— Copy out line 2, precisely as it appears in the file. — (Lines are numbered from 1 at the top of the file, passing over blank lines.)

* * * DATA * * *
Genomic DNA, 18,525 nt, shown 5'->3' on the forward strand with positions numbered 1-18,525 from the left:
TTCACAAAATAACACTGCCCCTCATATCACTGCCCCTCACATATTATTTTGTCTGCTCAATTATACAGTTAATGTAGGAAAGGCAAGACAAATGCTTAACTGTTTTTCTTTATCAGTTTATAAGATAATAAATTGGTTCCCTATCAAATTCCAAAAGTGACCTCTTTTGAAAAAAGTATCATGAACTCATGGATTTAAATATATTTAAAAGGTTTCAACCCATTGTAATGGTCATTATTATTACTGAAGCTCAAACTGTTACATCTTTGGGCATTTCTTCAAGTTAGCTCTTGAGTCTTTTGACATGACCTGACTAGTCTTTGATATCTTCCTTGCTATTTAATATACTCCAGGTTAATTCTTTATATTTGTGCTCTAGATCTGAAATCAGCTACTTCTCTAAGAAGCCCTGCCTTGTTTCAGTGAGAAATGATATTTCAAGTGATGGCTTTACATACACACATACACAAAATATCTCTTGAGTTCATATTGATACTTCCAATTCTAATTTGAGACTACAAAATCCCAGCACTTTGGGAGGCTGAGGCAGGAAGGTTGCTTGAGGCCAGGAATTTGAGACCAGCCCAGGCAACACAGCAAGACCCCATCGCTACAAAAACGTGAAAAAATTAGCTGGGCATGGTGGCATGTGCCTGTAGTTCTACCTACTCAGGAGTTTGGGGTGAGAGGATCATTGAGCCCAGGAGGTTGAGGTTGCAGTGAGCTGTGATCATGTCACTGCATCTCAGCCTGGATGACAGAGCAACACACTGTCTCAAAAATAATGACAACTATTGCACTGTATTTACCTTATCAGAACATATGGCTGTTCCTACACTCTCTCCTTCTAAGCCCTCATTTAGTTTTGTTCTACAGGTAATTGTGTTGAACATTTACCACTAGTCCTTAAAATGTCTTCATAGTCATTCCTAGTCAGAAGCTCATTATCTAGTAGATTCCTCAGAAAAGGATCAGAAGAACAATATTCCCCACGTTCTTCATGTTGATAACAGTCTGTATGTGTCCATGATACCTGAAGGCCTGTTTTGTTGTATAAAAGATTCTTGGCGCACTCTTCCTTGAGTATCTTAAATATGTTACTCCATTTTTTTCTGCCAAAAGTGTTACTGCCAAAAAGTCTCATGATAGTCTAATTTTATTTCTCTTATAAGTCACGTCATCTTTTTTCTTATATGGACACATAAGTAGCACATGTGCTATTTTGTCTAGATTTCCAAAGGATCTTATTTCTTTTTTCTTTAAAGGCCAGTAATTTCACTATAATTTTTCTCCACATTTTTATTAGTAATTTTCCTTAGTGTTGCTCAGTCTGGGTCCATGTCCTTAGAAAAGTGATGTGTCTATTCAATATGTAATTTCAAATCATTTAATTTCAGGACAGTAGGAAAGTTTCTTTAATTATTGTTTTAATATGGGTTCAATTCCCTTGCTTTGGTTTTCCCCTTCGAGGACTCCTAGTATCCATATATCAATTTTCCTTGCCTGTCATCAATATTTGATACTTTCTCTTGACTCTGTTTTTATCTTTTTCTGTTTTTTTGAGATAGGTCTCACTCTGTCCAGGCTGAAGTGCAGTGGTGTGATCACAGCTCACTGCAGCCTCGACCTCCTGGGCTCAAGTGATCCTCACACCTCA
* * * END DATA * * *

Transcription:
TTCACAAAATAACACTGCCCCTCATATCACTGCCCCTCACATATTATTTTGTCTGCTCAATTATACAGTTAATGTAGGAAAGGCAAGACAAATGCTTAACTGTTTTTCTTTATCAGTTTATAAGATAATAAATTGGTTCCCTATCAAATTCCAAAAGTGACCTCTTTTGAAAAAAGTATCATGAACTCATGGATTTAAATATATTTAAAAGGTTTCAACCCATTGTAATGGTCATTATTATTACTGAAGCTCAAACTGTTACATCTTTGGGCATTTCTTCAAGTTAGCTCTTGAGTCTTTTGACATGACCTGACTAGTCTTTGATATCTTCCTTGCTATTTAATATACTCCAGGTTAATTCTTTATATTTGTGCTCTAGATCTGAAATCAGCTACTTCTCTAAGAAGCCCTGCCTTGTTTCAGTGAGAAATGATATTTCAAGTGATGGCTTTACATACACACATACACAAAATATCTCTTGAGTTCATATTGATACTTCCAATTCTAATTTGAGACTACAAAATCCCAGCACTTTGGGAGGCTGAGGCAGGAAGGTTGCTTGAGGCCAGGAATTTGAGACCAGCCCAGGCAACACAGCAAGACCCCATCGCTACAAAAACGTGAAAAAATTAGCTGGGCATGGTGGCATGTGCCTGTAGTTCTACCTACTCAGGAGTTTGGGGTGAGAGGATCATTGAGCCCAGGAGGTTGAGGTTGCAGTGAGCTGTGATCATGTCACTGCATCTCAGCCTGGATGACAGAGCAACACACTGTCTCAAAAATAATGACAACTATTGCACTGTATTTACCTTATCAGAACATATGGCTGTTCCTACACTCTCTCCTTCTAAGCCCTCATTTAGTTTTGTTCTACAGGTAATTGTGTTGAACATTTACCACTAGTCCTTAAAATGTCTTCATAGTCATTCCTAGTCAGAAGCTCATTATCTAGTAGATTCCTCAGAAAAGGATCAGAAGAACAATATTCCCCACGTTCTTCATGTTGATAACAGTCTGTATGTGTCCATGATACCTGAAGGCCTGTTTTGTTGTATAAAAGATTCTTGGCGCACTCTTCCTTGAGTATCTTAAATATGTTACTCCATTTTTTTCTGCCAAAAGTGTTACTGCCAAAAAGTCTCATGATAGTCTAATTTTATTTCTCTTATAAGTCACGTCATCTTTTTTCTTATATGGACACATAAGTAGCACATGTGCTATTTTGTCTAGATTTCCAAAGGATCTTATTTCTTTTTTCTTTAAAGGCCAGTAATTTCACTATAATTTTTCTCCACATTTTTATTAGTAATTTTCCTTAGTGTTGCTCAGTCTGGGTCCATGTCCTTAGAAAAGTGATGTGTCTATTCAATATGTAATTTCAAATCATTTAATTTCAGGACAGTAGGAAAGTTTCTTTAATTATTGTTTTAATATGGGTTCAATTCCCTTGCTTTGGTTTTCCCCTTCGAGGACTCCTAGTATCCATATATCAATTTTCCTTGCCTGTCATCAATATTTGATACTTTCTCTTGACTCTGTTTTTATCTTTTTCTGTTTTTTTGAGATAGGTCTCACTCTGTCCAGGCTGAAGTGCAGTGGTGTGATCACAGCTCACTGCAGCCTCGACCTCCTGGGCTCAAGTGATCCTCACACCTCA